The United Nations Conference on the Human Environment, better known as the Stockholm Conference, was held in Stockholm, Sweden in 1972. In preparation for this conference, a meeting was held in 1971 where the developed nations were concerned about the environmental consequences of global development and the less-developed nations were concerned about economic development. Sustainable development was a compromise between the environmental concerns and the economic concerns.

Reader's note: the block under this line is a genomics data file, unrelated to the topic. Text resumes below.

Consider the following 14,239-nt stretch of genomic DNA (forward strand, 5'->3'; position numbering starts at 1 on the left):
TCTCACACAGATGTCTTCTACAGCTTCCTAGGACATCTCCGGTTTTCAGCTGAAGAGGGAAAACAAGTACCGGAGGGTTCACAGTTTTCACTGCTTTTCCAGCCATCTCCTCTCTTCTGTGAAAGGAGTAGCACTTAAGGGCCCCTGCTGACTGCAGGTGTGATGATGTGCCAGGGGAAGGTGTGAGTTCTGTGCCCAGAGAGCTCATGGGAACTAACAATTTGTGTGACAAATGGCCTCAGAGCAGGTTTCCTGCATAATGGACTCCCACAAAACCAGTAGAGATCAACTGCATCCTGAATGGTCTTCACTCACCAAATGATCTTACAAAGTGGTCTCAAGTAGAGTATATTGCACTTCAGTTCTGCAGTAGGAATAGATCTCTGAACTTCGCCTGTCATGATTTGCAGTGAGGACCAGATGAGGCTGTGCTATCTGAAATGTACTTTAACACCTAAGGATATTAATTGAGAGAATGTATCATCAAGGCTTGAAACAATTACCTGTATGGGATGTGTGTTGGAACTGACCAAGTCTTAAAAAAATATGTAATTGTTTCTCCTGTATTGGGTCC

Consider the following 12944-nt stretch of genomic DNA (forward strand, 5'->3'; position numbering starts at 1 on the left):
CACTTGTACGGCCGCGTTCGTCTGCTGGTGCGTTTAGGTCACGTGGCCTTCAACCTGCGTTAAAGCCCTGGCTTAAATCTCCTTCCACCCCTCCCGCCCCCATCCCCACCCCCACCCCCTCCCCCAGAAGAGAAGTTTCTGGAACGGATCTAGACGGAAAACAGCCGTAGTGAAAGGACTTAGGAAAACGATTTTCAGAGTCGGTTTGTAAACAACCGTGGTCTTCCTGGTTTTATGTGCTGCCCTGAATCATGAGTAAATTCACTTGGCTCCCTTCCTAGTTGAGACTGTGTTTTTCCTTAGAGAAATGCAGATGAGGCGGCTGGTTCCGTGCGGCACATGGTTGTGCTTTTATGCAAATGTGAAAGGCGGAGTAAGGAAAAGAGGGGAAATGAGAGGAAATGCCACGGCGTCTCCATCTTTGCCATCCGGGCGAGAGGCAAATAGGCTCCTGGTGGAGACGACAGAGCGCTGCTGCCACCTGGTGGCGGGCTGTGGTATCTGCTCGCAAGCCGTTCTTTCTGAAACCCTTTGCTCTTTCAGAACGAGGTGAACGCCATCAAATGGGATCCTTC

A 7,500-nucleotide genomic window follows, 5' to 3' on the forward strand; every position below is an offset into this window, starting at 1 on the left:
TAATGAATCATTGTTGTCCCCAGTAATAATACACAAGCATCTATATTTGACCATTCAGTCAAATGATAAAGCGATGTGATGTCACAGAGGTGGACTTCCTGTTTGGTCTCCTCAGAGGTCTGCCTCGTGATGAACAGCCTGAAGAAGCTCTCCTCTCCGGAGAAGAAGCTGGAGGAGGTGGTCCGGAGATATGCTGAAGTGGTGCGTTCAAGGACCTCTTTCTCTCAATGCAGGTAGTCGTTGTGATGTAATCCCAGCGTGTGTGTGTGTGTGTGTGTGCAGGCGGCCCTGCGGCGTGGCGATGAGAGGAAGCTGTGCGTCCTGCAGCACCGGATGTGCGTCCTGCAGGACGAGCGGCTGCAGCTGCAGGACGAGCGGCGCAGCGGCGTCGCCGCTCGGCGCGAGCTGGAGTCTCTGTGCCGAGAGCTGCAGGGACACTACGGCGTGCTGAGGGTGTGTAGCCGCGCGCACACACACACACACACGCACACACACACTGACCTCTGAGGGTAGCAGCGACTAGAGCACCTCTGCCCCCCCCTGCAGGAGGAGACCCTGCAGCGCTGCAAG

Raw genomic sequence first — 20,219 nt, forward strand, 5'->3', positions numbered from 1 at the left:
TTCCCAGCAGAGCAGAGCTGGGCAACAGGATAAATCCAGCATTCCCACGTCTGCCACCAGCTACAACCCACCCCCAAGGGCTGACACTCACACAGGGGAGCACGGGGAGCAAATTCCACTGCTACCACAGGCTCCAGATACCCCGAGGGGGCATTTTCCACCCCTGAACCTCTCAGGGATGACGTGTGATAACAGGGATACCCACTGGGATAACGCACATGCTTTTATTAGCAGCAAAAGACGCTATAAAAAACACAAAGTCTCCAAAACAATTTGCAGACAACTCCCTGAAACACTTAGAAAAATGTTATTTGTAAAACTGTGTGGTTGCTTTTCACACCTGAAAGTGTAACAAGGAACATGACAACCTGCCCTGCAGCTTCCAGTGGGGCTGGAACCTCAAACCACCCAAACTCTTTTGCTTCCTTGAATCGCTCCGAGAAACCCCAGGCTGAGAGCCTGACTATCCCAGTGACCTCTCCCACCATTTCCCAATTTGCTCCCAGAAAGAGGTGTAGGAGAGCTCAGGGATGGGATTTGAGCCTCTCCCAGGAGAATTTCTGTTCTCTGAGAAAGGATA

The United Nations Environmental Programme was formed with a mandate from the Stockholm conference to address issues of both sound environmental practices and sound developmental practices. In 1975, the International Environmental Education Programme was begun, followed in 1980 by the World Conservation Strategy. In 1983, the Prime Minister of Norway, Gro Harlem Brundtland, was asked by the Secretary-General of the United Nations to establish and become the chairperson of a special independent World Commission on Environment and Development. Its function was to re-examine critical problems of the environment and development throughout the world and propose realistic methods to deal with them. Second, it was the function of this commission to strengthen international cooperation on environmental and developmental issues. Third, it was to increase the level of understanding and commitment to sustainable development on the part of citizens and other stakeholders, various organizations, business and industry, as well as governments. An outcome of the report from the commission after numerous meetings was the establishment of the UN Conference on Environment and Development and then Agenda 21 produced at the 1992 Rio Earth Summit.